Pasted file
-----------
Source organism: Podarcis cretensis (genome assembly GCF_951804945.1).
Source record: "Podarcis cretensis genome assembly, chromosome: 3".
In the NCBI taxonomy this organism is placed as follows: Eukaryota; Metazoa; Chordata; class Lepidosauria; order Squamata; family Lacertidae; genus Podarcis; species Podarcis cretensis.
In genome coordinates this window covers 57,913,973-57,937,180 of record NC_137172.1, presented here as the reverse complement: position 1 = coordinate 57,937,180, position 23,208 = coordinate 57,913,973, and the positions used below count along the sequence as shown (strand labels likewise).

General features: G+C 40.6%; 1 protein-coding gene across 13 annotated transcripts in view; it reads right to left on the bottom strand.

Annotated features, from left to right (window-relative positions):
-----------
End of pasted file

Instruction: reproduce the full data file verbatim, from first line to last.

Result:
Source organism: Podarcis cretensis (genome assembly GCF_951804945.1).
Source record: "Podarcis cretensis genome assembly, chromosome: 3".
In the NCBI taxonomy this organism is placed as follows: Eukaryota; Metazoa; Chordata; class Lepidosauria; order Squamata; family Lacertidae; genus Podarcis; species Podarcis cretensis.
In genome coordinates this window covers 57,913,973-57,937,180 of record NC_137172.1, presented here as the reverse complement: position 1 = coordinate 57,937,180, position 23,208 = coordinate 57,913,973, and the positions used below count along the sequence as shown (strand labels likewise).

General features: G+C 40.6%; 1 protein-coding gene across 13 annotated transcripts in view; it reads right to left on the bottom strand.

Annotated features, from left to right (window-relative positions):